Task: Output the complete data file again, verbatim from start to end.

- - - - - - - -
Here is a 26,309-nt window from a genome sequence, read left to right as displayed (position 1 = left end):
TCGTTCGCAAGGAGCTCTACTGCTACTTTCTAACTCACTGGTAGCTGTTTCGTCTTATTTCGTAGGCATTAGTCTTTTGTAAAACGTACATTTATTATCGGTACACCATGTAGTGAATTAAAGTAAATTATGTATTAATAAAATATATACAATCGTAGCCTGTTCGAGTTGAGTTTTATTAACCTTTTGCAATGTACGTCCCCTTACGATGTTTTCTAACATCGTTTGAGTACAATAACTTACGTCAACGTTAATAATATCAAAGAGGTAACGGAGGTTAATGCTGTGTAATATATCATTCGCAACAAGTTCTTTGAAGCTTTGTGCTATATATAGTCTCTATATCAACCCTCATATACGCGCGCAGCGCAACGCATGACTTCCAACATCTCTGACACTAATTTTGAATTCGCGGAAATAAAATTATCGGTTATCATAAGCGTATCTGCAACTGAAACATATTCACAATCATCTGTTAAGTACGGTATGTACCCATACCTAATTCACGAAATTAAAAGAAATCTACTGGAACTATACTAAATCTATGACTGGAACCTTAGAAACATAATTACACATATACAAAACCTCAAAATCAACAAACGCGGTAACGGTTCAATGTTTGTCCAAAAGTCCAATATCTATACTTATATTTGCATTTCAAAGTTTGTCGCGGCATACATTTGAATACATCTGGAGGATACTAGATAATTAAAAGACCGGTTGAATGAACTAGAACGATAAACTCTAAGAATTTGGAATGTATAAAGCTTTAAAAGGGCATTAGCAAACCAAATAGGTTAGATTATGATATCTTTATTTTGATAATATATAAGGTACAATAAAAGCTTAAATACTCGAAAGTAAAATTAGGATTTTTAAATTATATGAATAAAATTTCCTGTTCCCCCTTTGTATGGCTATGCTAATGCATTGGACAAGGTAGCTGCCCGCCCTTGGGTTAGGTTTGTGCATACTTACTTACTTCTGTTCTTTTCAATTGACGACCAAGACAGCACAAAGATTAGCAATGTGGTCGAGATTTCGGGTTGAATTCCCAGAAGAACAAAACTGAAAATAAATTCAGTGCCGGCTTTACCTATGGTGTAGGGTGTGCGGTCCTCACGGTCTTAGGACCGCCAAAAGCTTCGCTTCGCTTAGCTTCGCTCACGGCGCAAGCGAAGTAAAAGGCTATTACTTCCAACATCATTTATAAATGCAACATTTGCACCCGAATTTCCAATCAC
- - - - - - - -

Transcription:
Here is a 26,309-nt window from a genome sequence, read left to right as displayed (position 1 = left end):
TCGTTCGCAAGGAGCTCTACTGCTACTTTCTAACTCACTGGTAGCTGTTTCGTCTTATTTCGTAGGCATTAGTCTTTTGTAAAACGTACATTTATTATCGGTACACCATGTAGTGAATTAAAGTAAATTATGTATTAATAAAATATATACAATCGTAGCCTGTTCGAGTTGAGTTTTATTAACCTTTTGCAATGTACGTCCCCTTACGATGTTTTCTAACATCGTTTGAGTACAATAACTTACGTCAACGTTAATAATATCAAAGAGGTAACGGAGGTTAATGCTGTGTAATATATCATTCGCAACAAGTTCTTTGAAGCTTTGTGCTATATATAGTCTCTATATCAACCCTCATATACGCGCGCAGCGCAACGCATGACTTCCAACATCTCTGACACTAATTTTGAATTCGCGGAAATAAAATTATCGGTTATCATAAGCGTATCTGCAACTGAAACATATTCACAATCATCTGTTAAGTACGGTATGTACCCATACCTAATTCACGAAATTAAAAGAAATCTACTGGAACTATACTAAATCTATGACTGGAACCTTAGAAACATAATTACACATATACAAAACCTCAAAATCAACAAACGCGGTAACGGTTCAATGTTTGTCCAAAAGTCCAATATCTATACTTATATTTGCATTTCAAAGTTTGTCGCGGCATACATTTGAATACATCTGGAGGATACTAGATAATTAAAAGACCGGTTGAATGAACTAGAACGATAAACTCTAAGAATTTGGAATGTATAAAGCTTTAAAAGGGCATTAGCAAACCAAATAGGTTAGATTATGATATCTTTATTTTGATAATATATAAGGTACAATAAAAGCTTAAATACTCGAAAGTAAAATTAGGATTTTTAAATTATATGAATAAAATTTCCTGTTCCCCCTTTGTATGGCTATGCTAATGCATTGGACAAGGTAGCTGCCCGCCCTTGGGTTAGGTTTGTGCATACTTACTTACTTCTGTTCTTTTCAATTGACGACCAAGACAGCACAAAGATTAGCAATGTGGTCGAGATTTCGGGTTGAATTCCCAGAAGAACAAAACTGAAAATAAATTCAGTGCCGGCTTTACCTATGGTGTAGGGTGTGCGGTCCTCACGGTCTTAGGACCGCCAAAAGCTTCGCTTCGCTTAGCTTCGCTCACGGCGCAAGCGAAGTAAAAGGCTATTACTTCCAACATCATTTATAAATGCAACATTTGCACCCGAATTTCCAATCAC